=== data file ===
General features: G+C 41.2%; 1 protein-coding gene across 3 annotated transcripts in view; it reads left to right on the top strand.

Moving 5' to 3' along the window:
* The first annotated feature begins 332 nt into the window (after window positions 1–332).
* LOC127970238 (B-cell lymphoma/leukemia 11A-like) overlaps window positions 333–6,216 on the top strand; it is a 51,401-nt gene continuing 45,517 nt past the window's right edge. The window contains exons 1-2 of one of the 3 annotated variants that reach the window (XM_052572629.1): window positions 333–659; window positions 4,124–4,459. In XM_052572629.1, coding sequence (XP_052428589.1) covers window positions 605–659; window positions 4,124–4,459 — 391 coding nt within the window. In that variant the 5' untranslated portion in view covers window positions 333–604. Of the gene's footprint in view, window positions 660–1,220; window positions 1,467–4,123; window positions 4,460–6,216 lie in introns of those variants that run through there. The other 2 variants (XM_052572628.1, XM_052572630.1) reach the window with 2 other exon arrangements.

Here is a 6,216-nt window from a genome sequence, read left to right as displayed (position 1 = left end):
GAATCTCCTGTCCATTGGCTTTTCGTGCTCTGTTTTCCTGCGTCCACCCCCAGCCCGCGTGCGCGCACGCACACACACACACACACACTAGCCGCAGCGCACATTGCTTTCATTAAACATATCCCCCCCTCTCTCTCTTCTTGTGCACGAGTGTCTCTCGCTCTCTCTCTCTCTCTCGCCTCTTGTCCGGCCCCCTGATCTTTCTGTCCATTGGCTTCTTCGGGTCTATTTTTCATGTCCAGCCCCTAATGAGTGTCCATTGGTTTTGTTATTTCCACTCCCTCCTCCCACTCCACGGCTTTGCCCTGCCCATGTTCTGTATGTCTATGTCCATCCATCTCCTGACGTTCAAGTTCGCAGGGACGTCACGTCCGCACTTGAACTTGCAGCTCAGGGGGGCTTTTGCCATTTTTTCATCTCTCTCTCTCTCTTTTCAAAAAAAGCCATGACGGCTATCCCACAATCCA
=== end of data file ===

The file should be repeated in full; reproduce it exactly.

General features: G+C 41.2%; 1 protein-coding gene across 3 annotated transcripts in view; it reads left to right on the top strand.

Moving 5' to 3' along the window:
* The first annotated feature begins 332 nt into the window (after window positions 1–332).
* LOC127970238 (B-cell lymphoma/leukemia 11A-like) overlaps window positions 333–6,216 on the top strand; it is a 51,401-nt gene continuing 45,517 nt past the window's right edge. The window contains exons 1-2 of one of the 3 annotated variants that reach the window (XM_052572629.1): window positions 333–659; window positions 4,124–4,459. In XM_052572629.1, coding sequence (XP_052428589.1) covers window positions 605–659; window positions 4,124–4,459 — 391 coding nt within the window. In that variant the 5' untranslated portion in view covers window positions 333–604. Of the gene's footprint in view, window positions 660–1,220; window positions 1,467–4,123; window positions 4,460–6,216 lie in introns of those variants that run through there. The other 2 variants (XM_052572628.1, XM_052572630.1) reach the window with 2 other exon arrangements.

Here is a 6,216-nt window from a genome sequence, read left to right as displayed (position 1 = left end):
GAATCTCCTGTCCATTGGCTTTTCGTGCTCTGTTTTCCTGCGTCCACCCCCAGCCCGCGTGCGCGCACGCACACACACACACACACACTAGCCGCAGCGCACATTGCTTTCATTAAACATATCCCCCCCTCTCTCTCTTCTTGTGCACGAGTGTCTCTCGCTCTCTCTCTCTCTCTCGCCTCTTGTCCGGCCCCCTGATCTTTCTGTCCATTGGCTTCTTCGGGTCTATTTTTCATGTCCAGCCCCTAATGAGTGTCCATTGGTTTTGTTATTTCCACTCCCTCCTCCCACTCCACGGCTTTGCCCTGCCCATGTTCTGTATGTCTATGTCCATCCATCTCCTGACGTTCAAGTTCGCAGGGACGTCACGTCCGCACTTGAACTTGCAGCTCAGGGGGGCTTTTGCCATTTTTTCATCTCTCTCTCTCTCTTTTCAAAAAAAGCCATGACGGCTATCCCACAATCCA